I have to do an empirical analysis for a statistics paper. For this I want to show the differences of dependence structure for a specific data set.

So I selected 2 stock prices, transformed them into the returns and started to measure the dependency with R. So far it is no problem, I have a result for Bravais-Pearson, Kendall and Spearman. Additionally I plotted the regression model for this two values.

I have read in many papers, according to Sklar's Theorem, that it is easy to get the copula function out of the distribution function, just by use the inverse.

So my question is, if there is a possibility with R to plot the copula function (and density) just by having this data set (2 returns) or if I must first estimate the parameters to be able to plot this function.

And how can I do this with R? I tried to search the answer in the handbook of the package "copula", but my search wasn't really helpful.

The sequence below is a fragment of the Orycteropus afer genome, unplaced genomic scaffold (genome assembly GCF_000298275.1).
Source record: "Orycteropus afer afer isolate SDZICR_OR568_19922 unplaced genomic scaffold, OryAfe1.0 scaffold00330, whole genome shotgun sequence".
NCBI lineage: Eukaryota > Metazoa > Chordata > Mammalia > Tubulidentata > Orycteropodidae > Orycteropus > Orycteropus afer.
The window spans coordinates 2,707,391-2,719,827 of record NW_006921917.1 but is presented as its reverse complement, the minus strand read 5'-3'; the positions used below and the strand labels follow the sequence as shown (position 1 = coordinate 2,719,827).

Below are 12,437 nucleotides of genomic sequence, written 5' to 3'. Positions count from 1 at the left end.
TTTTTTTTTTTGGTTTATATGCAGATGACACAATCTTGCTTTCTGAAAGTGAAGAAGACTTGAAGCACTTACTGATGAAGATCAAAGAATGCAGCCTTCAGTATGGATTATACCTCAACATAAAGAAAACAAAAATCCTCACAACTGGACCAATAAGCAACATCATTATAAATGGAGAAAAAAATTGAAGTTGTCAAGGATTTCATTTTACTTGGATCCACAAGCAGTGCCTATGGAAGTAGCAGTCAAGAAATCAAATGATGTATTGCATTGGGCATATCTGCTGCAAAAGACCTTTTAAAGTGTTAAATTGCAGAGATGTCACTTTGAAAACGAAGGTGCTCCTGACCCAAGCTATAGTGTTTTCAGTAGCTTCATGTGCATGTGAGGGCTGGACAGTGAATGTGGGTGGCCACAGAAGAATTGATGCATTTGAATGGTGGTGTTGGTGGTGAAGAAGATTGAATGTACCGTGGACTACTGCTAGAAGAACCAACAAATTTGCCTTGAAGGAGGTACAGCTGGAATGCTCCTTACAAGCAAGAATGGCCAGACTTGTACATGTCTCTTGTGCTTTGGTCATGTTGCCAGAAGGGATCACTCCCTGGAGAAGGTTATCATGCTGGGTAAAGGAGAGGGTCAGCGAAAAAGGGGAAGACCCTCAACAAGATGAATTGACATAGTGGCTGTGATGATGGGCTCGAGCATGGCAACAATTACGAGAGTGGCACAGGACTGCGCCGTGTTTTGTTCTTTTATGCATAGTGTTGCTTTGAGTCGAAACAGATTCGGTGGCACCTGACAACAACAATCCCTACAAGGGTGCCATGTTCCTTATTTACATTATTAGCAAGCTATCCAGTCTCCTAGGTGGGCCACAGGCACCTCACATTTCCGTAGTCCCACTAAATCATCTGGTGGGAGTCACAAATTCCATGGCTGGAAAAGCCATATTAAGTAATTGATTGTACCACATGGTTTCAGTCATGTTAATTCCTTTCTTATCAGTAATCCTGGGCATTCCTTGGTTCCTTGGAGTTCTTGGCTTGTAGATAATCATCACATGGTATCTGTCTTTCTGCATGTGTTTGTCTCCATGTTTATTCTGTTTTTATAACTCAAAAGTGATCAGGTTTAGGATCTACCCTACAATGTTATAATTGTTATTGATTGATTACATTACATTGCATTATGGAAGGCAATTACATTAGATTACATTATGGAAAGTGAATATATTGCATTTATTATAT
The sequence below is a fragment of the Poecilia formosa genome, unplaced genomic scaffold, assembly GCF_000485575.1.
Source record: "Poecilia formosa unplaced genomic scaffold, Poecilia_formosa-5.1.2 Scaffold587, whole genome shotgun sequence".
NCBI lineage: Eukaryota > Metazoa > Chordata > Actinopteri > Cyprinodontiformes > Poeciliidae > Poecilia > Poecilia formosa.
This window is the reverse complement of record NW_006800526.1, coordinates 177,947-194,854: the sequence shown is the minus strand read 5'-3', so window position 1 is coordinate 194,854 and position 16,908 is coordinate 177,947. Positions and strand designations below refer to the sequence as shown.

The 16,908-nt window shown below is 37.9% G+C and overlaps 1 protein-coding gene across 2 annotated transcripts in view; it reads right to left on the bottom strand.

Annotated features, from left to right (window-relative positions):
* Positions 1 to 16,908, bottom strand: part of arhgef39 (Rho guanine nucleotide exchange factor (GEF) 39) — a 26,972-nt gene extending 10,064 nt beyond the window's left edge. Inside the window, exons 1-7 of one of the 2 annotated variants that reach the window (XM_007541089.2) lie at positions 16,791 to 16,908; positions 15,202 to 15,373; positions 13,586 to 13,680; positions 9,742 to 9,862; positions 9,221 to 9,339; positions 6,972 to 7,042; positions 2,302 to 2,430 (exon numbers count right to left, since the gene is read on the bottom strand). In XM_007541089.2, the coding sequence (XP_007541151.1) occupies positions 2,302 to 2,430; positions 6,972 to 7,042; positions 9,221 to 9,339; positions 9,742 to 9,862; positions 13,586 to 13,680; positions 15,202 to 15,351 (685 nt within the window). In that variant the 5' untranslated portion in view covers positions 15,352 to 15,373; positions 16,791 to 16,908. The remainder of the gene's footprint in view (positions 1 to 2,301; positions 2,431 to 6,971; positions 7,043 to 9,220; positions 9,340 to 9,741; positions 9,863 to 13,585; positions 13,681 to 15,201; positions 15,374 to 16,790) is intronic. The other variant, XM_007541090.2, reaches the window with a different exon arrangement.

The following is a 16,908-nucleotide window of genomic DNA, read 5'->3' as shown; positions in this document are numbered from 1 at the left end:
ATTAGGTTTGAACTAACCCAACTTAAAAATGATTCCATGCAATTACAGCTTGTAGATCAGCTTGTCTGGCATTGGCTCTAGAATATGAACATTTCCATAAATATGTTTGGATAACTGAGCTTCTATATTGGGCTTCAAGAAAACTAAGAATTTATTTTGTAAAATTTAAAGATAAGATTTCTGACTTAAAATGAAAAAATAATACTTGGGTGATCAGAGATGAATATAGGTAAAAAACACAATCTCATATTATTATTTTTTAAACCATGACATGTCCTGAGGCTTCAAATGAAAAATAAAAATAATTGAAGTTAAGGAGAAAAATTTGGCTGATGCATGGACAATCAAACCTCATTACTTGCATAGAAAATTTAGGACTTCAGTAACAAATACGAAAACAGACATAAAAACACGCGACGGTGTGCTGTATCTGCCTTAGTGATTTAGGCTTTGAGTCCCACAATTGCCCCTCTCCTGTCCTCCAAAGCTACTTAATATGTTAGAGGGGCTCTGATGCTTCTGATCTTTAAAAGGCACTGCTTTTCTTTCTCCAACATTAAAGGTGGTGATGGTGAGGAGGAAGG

Thanks in advance for your help!


1 Answer 1


Sklar's Theorem is very powerful and reads quite easy, but in practice one will have to know the (analytical) distributions before any "inverse" can be applied. Without knowing the exact joint and marginal distributions, one can still plot the empirical copula of a data set. At times, these plots reveal e.g. asymmetric patterns that can not be captured with correlation coefficients.

Typically, the scaled ranks of a data set (scaled to the interval (0,1)) are a good estimate of a non-parametric inverse of the marginal distributions. An empirical copula's density can then be represented as a scatter plot of the data's scaled ranks. As the spread of (many) points is at times hard to grasp, a smoothed scatter plot provides a visual proxy of the empirical copula's density (see e.g. the function "smoothScatter" from the (base) graphics package or "dependencePlot" in the package spcopula available from r-forge). In case one does know the marginal distributions, one can of'course replace the scaled ranks by the marginally "inverted" data.

In case one does know the copula's family and corresponding parameter(s) (sometimes a 1-1 relationship with Kendall's tau), 3D-plots of the copula can be obtained using the function "persp" with a copula and PDF/CDF function:

persp(claytonCopula(2), dCopula) # plotting the PDF
persp(claytonCopula(2), pCopula) # plotting the CDF

The package copula provides as well the function "fitCopula" that helps to estimate a copula's parameter(s) using different estimators.


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